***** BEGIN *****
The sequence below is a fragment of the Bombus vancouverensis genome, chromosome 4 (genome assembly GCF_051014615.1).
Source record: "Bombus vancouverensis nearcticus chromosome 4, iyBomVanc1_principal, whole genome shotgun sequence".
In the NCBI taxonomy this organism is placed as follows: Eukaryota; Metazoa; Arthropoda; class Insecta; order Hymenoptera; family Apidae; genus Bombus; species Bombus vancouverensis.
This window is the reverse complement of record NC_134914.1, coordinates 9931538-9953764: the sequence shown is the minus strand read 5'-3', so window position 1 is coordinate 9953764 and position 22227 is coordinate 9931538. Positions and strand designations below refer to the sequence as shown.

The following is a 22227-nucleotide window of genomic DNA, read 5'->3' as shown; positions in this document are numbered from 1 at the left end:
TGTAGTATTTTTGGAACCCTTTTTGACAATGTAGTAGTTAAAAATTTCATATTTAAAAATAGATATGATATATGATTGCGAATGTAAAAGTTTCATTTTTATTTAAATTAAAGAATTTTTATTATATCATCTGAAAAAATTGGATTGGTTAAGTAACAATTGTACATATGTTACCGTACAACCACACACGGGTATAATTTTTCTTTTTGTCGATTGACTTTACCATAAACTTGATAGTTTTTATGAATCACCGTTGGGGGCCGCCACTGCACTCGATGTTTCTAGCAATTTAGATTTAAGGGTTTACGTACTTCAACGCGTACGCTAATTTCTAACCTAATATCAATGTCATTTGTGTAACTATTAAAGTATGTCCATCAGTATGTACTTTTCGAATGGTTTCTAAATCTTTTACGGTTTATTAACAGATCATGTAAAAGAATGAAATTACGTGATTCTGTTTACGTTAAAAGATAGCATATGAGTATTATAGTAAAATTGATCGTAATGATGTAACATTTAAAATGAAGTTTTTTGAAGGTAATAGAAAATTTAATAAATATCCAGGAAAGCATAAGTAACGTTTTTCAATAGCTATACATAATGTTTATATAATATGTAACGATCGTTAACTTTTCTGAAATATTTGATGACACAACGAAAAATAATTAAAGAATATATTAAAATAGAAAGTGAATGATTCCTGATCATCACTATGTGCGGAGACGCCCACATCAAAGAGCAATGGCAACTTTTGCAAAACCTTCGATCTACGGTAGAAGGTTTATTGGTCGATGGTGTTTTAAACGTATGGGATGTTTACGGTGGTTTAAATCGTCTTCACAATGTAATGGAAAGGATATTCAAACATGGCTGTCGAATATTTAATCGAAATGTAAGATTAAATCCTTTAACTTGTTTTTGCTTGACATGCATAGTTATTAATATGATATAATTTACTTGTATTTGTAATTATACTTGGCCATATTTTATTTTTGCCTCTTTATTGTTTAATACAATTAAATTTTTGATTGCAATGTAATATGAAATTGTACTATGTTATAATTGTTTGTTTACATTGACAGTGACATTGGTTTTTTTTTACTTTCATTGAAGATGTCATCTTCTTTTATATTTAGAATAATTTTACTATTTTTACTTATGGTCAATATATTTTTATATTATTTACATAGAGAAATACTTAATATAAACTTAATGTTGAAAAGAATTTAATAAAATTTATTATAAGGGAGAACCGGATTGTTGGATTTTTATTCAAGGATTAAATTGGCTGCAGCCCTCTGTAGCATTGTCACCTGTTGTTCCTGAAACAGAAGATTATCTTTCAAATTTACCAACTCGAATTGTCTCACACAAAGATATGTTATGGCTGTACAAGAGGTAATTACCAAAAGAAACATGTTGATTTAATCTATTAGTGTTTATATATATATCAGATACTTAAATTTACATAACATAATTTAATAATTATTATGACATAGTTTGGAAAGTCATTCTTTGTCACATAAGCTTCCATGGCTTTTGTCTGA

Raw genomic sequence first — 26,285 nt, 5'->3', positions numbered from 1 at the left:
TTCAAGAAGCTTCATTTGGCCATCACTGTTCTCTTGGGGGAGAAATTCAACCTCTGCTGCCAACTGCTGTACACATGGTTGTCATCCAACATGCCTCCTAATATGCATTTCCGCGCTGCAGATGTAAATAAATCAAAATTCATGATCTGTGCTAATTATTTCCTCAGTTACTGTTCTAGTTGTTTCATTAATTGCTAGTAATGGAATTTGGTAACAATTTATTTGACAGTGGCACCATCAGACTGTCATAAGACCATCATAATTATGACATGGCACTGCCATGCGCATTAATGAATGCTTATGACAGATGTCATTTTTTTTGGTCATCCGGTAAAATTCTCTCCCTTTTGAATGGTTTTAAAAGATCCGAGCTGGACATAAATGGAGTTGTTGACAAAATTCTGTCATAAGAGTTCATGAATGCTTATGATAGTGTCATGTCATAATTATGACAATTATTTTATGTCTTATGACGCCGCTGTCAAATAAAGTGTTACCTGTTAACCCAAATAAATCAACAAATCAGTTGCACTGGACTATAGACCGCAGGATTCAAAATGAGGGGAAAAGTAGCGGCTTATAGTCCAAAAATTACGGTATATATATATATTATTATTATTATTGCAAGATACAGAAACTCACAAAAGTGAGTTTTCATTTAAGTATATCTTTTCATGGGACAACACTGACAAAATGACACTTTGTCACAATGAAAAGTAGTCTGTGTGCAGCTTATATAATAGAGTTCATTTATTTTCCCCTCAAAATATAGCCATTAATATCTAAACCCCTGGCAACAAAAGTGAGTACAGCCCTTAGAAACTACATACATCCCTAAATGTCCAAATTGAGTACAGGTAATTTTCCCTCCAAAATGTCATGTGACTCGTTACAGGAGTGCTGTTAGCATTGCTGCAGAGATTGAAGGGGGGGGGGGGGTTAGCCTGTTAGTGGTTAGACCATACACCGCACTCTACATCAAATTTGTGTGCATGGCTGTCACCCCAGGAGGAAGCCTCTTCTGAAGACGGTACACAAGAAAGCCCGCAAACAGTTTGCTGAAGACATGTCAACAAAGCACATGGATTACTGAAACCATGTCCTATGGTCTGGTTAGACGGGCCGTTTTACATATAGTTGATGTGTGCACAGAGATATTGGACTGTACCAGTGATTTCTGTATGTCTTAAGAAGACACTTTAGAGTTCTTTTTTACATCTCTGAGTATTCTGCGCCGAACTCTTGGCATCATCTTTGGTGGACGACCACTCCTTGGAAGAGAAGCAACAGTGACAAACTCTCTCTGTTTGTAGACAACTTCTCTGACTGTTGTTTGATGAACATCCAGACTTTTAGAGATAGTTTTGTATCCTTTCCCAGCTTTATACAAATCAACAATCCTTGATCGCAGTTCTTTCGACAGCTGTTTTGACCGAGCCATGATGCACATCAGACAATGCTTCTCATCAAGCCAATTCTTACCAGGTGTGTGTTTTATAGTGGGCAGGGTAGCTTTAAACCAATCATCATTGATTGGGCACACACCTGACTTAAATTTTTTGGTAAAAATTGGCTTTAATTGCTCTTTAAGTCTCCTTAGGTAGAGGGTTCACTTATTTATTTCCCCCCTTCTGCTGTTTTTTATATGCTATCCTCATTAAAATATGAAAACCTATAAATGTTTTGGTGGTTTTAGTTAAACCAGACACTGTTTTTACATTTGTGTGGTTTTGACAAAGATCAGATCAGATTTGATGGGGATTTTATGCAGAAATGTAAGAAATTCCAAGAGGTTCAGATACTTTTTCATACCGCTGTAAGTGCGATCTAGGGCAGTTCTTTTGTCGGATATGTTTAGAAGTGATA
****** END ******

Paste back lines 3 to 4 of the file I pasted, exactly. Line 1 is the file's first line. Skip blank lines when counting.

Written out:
In the NCBI taxonomy this organism is placed as follows: Eukaryota; Metazoa; Arthropoda; class Insecta; order Hymenoptera; family Apidae; genus Bombus; species Bombus vancouverensis.
This window is the reverse complement of record NC_134914.1, coordinates 9931538-9953764: the sequence shown is the minus strand read 5'-3', so window position 1 is coordinate 9953764 and position 22227 is coordinate 9931538. Positions and strand designations below refer to the sequence as shown.